January. One of my least favourite months of the year. What’s good about it? Once the fairy lights come down, the ordinary lights illuminate all too well the dust and the dirt and the debris that the fairy lights have kindly masked during the moodily-lit month of December. I miss the tree in the sitting room too. The fact that it’s perfectly normal to have a tree in the sitting room. No-one blinks an eye. Even at our one which rarely looks like the trees pictured on the fronts of Christmas cards. It’s almost a tradition now. Turkey? Check! Ham? Yes! Presents? Wrapped! Decrepit, lopsided tree? Oh yes. But put the fairy lights on that baby, pour yourself a glass of Baileys and repair to the couch, and you’ve got yourself a little slice of magic, right there, in your sitting room.

Then along comes January and with it, the Visa bill with its traditional smirk and air of I told you so. That cold, bare month that seems so long. Longer still if you haven’t yet reneged on any of your new year resolutions.

On the plus side, It can be an opportune month for contemplation, since you’re not going out and there’s no booze left in the house. You can sit and think.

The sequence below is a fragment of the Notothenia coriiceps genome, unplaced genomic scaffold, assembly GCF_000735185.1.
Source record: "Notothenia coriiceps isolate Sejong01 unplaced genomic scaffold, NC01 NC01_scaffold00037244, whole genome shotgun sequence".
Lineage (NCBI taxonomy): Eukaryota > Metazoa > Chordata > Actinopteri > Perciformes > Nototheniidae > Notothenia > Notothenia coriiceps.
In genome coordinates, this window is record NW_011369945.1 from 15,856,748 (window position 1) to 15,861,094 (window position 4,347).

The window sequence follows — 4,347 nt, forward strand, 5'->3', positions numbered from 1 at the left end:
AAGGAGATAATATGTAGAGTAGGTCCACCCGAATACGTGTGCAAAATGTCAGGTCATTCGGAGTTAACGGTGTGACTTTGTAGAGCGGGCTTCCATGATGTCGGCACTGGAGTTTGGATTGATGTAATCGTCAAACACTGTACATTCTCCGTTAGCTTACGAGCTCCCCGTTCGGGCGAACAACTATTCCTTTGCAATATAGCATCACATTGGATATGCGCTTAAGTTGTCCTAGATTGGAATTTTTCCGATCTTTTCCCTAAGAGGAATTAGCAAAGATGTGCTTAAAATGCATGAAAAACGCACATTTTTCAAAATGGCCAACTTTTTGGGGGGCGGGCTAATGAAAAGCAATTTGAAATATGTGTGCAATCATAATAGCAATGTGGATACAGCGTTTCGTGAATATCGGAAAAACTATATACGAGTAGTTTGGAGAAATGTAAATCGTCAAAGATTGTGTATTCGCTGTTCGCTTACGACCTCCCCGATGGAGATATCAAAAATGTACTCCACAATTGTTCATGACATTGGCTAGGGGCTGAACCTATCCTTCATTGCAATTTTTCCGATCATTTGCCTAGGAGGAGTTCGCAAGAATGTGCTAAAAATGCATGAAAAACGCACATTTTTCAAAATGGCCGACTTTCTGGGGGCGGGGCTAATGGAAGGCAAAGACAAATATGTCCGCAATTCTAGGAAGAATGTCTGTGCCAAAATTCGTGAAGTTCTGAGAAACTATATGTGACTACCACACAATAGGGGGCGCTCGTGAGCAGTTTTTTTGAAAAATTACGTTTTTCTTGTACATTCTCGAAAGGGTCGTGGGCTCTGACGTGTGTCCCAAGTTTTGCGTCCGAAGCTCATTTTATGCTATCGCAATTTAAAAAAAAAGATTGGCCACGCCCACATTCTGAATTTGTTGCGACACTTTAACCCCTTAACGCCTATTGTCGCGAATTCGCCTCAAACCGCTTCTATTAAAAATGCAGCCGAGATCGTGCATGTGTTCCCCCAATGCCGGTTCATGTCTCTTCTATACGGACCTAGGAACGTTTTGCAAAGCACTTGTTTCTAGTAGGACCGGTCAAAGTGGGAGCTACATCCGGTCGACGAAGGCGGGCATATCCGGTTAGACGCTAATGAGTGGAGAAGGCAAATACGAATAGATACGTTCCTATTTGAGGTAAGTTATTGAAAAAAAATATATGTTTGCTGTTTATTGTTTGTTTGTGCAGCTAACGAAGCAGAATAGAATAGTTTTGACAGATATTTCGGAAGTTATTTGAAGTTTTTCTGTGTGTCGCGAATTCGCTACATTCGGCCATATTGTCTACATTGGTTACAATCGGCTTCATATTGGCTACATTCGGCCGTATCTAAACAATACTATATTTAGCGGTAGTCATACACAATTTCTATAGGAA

I think about years. Ten of them. A decade. That’s a pretty significant period of time, isn’t it. Long enough to be considered an ‘era’. An ‘epoch’ even.

Ten is the number of years I’ve been writing.

I started writing in the September of 2004. I was thirty-four years old. That was ten years ago (ten years and four months for the more pedantic among you) which means, yes, I know, I’m getting to that bit….I’m forty-four years old now. Forty-four and a half actually but who – apart from the more pedantic among you – is counting?

I always planned to be forty-four some day. Not in a, ‘Oh I can’t wait to be forty-four’ kind of way. In a presumptuous way. I presumed I would be forty-four one day. That I would make it to this most inauspicious of ages. Despite the cigarettes and the red wine and the sausage rolls.

I never planned to be a writer. That’s the bit which took me by surprise. And now, I’ve been one for ten years and have written five novels. At thirty-four, I never saw that coming. At forty-four, I’m glad it did.

In the film, ‘Kramer versus Kramer,’ Merryl Streep goes to LA to ‘find herself.’ That always made me laugh. Scoff really. In an unkind way. I thought, ‘What do you mean? Find yourself? Sure aren’t you already there?’

My fifth book – Now That I’ve Found You – is out in paperback today, which makes January feel a bit better than it has any right to. And….this is going to sound twee….am typing this bit with my eyes closed, in cringing-type way….I sort of feel….yes, I’m going to say it….that, in writing, I’ve kind of found myself. Writing has uncovered me. Has dug me up, unearthed me. Ten years of writing, and here I am.


I’ve said it.

And I’m pretty sure it’s true, too.

Is Mise, le meas,

Ciara G.